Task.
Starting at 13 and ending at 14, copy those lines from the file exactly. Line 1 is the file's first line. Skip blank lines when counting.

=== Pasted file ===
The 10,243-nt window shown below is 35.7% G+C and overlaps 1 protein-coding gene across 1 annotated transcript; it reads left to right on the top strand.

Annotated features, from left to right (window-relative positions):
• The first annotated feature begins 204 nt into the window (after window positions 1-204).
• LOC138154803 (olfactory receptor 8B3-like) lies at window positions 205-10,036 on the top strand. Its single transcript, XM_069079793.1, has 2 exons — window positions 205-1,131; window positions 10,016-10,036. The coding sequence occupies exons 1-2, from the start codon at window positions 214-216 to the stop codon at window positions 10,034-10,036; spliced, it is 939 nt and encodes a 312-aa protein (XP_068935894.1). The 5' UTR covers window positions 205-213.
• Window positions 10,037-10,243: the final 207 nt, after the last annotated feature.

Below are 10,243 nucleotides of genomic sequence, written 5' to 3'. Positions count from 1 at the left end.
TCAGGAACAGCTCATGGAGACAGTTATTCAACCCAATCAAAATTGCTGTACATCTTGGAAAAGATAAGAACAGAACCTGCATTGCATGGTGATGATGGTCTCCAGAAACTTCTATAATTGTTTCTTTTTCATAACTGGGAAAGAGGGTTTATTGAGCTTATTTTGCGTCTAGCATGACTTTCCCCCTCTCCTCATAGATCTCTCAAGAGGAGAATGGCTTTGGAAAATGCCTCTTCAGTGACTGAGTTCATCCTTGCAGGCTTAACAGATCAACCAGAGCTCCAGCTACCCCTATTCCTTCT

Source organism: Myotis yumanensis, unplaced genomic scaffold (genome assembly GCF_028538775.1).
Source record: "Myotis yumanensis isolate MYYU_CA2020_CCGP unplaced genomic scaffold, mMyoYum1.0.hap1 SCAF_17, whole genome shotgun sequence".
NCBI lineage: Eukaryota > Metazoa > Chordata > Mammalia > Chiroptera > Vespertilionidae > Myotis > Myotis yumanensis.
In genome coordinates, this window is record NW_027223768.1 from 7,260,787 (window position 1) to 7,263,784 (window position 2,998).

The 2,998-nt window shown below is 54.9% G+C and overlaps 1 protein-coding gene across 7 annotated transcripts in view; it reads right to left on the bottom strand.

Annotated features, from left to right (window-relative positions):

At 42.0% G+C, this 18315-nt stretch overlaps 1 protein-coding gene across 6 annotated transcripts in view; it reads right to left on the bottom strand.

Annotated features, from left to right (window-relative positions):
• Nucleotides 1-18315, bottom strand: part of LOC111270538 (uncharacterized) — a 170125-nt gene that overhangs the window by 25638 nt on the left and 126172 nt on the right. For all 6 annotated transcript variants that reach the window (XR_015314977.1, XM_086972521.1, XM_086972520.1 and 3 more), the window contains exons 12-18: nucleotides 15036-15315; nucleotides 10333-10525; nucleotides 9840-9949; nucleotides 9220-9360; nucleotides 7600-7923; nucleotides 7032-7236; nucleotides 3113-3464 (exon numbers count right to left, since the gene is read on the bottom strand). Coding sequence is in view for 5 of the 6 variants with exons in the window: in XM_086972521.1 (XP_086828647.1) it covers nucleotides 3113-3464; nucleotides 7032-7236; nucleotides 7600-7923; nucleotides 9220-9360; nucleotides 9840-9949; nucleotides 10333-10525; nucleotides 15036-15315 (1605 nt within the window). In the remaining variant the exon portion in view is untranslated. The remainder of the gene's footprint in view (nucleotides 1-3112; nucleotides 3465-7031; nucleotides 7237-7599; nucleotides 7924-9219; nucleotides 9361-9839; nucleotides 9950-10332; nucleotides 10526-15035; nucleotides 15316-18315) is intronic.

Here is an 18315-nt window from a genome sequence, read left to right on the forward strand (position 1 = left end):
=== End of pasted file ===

Annotated features, from left to right (window-relative positions):

At 42.0% G+C, this 18315-nt stretch overlaps 1 protein-coding gene across 6 annotated transcripts in view; it reads right to left on the bottom strand.